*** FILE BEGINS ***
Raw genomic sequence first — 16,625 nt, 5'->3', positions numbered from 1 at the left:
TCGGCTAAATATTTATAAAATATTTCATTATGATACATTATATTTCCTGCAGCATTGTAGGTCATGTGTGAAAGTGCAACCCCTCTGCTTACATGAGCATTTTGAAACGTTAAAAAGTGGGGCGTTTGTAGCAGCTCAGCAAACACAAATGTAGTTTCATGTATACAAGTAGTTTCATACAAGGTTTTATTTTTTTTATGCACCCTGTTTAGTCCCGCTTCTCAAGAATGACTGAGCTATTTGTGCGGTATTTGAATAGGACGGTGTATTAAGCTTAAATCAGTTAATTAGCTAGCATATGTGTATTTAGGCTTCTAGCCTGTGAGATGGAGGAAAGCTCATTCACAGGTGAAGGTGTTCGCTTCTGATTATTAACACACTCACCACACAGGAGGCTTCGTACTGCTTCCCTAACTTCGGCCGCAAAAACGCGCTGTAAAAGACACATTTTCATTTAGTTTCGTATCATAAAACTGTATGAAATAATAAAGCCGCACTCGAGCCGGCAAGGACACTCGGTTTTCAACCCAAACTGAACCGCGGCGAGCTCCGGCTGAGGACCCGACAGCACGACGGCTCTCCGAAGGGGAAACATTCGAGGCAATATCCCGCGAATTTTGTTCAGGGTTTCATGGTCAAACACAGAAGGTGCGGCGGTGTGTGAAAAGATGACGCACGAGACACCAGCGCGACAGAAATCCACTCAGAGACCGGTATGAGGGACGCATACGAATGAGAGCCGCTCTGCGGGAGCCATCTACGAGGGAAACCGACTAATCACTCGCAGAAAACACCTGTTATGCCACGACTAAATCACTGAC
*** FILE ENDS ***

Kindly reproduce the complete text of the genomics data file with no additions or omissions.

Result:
Raw genomic sequence first — 16,625 nt, 5'->3', positions numbered from 1 at the left:
TCGGCTAAATATTTATAAAATATTTCATTATGATACATTATATTTCCTGCAGCATTGTAGGTCATGTGTGAAAGTGCAACCCCTCTGCTTACATGAGCATTTTGAAACGTTAAAAAGTGGGGCGTTTGTAGCAGCTCAGCAAACACAAATGTAGTTTCATGTATACAAGTAGTTTCATACAAGGTTTTATTTTTTTTATGCACCCTGTTTAGTCCCGCTTCTCAAGAATGACTGAGCTATTTGTGCGGTATTTGAATAGGACGGTGTATTAAGCTTAAATCAGTTAATTAGCTAGCATATGTGTATTTAGGCTTCTAGCCTGTGAGATGGAGGAAAGCTCATTCACAGGTGAAGGTGTTCGCTTCTGATTATTAACACACTCACCACACAGGAGGCTTCGTACTGCTTCCCTAACTTCGGCCGCAAAAACGCGCTGTAAAAGACACATTTTCATTTAGTTTCGTATCATAAAACTGTATGAAATAATAAAGCCGCACTCGAGCCGGCAAGGACACTCGGTTTTCAACCCAAACTGAACCGCGGCGAGCTCCGGCTGAGGACCCGACAGCACGACGGCTCTCCGAAGGGGAAACATTCGAGGCAATATCCCGCGAATTTTGTTCAGGGTTTCATGGTCAAACACAGAAGGTGCGGCGGTGTGTGAAAAGATGACGCACGAGACACCAGCGCGACAGAAATCCACTCAGAGACCGGTATGAGGGACGCATACGAATGAGAGCCGCTCTGCGGGAGCCATCTACGAGGGAAACCGACTAATCACTCGCAGAAAACACCTGTTATGCCACGACTAAATCACTGAC